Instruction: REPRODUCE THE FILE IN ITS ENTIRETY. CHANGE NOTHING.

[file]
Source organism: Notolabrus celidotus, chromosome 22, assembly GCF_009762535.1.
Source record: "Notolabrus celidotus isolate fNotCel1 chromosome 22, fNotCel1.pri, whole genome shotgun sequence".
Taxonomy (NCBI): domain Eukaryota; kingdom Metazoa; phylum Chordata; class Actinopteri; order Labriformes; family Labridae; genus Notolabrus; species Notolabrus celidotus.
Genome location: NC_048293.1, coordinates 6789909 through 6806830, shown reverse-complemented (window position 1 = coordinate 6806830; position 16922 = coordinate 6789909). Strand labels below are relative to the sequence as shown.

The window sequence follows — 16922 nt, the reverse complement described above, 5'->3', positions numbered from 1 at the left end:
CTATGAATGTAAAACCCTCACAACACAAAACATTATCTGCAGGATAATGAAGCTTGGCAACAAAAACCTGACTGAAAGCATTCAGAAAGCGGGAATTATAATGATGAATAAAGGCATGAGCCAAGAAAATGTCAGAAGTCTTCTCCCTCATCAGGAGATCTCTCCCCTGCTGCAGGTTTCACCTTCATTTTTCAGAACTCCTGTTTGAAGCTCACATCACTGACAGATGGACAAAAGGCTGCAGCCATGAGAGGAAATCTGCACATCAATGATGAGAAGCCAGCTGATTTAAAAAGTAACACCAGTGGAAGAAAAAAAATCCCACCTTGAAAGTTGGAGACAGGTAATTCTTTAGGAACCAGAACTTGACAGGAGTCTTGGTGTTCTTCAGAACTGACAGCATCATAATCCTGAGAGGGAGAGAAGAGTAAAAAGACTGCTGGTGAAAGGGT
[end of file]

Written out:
Source organism: Notolabrus celidotus, chromosome 22, assembly GCF_009762535.1.
Source record: "Notolabrus celidotus isolate fNotCel1 chromosome 22, fNotCel1.pri, whole genome shotgun sequence".
Taxonomy (NCBI): domain Eukaryota; kingdom Metazoa; phylum Chordata; class Actinopteri; order Labriformes; family Labridae; genus Notolabrus; species Notolabrus celidotus.
Genome location: NC_048293.1, coordinates 6789909 through 6806830, shown reverse-complemented (window position 1 = coordinate 6806830; position 16922 = coordinate 6789909). Strand labels below are relative to the sequence as shown.

The window sequence follows — 16922 nt, the reverse complement described above, 5'->3', positions numbered from 1 at the left end:
CTATGAATGTAAAACCCTCACAACACAAAACATTATCTGCAGGATAATGAAGCTTGGCAACAAAAACCTGACTGAAAGCATTCAGAAAGCGGGAATTATAATGATGAATAAAGGCATGAGCCAAGAAAATGTCAGAAGTCTTCTCCCTCATCAGGAGATCTCTCCCCTGCTGCAGGTTTCACCTTCATTTTTCAGAACTCCTGTTTGAAGCTCACATCACTGACAGATGGACAAAAGGCTGCAGCCATGAGAGGAAATCTGCACATCAATGATGAGAAGCCAGCTGATTTAAAAAGTAACACCAGTGGAAGAAAAAAAATCCCACCTTGAAAGTTGGAGACAGGTAATTCTTTAGGAACCAGAACTTGACAGGAGTCTTGGTGTTCTTCAGAACTGACAGCATCATAATCCTGAGAGGGAGAGAAGAGTAAAAAGACTGCTGGTGAAAGGGT